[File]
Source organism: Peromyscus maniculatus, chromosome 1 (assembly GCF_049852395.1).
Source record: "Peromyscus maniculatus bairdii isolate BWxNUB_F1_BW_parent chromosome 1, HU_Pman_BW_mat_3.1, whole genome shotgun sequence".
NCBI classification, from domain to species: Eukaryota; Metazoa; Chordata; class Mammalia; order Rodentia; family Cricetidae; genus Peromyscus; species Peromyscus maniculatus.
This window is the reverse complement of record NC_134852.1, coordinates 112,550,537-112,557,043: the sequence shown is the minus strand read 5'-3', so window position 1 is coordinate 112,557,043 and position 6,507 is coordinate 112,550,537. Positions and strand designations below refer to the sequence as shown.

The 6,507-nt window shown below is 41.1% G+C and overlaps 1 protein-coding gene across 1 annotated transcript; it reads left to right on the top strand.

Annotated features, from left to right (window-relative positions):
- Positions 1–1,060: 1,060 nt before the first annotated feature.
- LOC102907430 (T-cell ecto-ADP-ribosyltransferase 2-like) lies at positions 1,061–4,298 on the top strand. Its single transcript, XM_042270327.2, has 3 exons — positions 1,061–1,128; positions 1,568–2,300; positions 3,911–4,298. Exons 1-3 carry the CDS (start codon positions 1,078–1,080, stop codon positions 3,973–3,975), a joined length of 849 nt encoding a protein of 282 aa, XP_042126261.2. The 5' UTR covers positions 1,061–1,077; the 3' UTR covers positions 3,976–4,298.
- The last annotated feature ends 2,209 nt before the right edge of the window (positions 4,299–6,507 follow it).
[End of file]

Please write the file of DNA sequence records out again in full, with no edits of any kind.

Source organism: Peromyscus maniculatus, chromosome 1 (assembly GCF_049852395.1).
Source record: "Peromyscus maniculatus bairdii isolate BWxNUB_F1_BW_parent chromosome 1, HU_Pman_BW_mat_3.1, whole genome shotgun sequence".
NCBI classification, from domain to species: Eukaryota; Metazoa; Chordata; class Mammalia; order Rodentia; family Cricetidae; genus Peromyscus; species Peromyscus maniculatus.
This window is the reverse complement of record NC_134852.1, coordinates 112,550,537-112,557,043: the sequence shown is the minus strand read 5'-3', so window position 1 is coordinate 112,557,043 and position 6,507 is coordinate 112,550,537. Positions and strand designations below refer to the sequence as shown.

The 6,507-nt window shown below is 41.1% G+C and overlaps 1 protein-coding gene across 1 annotated transcript; it reads left to right on the top strand.

Annotated features, from left to right (window-relative positions):
- Positions 1–1,060: 1,060 nt before the first annotated feature.
- LOC102907430 (T-cell ecto-ADP-ribosyltransferase 2-like) lies at positions 1,061–4,298 on the top strand. Its single transcript, XM_042270327.2, has 3 exons — positions 1,061–1,128; positions 1,568–2,300; positions 3,911–4,298. Exons 1-3 carry the CDS (start codon positions 1,078–1,080, stop codon positions 3,973–3,975), a joined length of 849 nt encoding a protein of 282 aa, XP_042126261.2. The 5' UTR covers positions 1,061–1,077; the 3' UTR covers positions 3,976–4,298.
- The last annotated feature ends 2,209 nt before the right edge of the window (positions 4,299–6,507 follow it).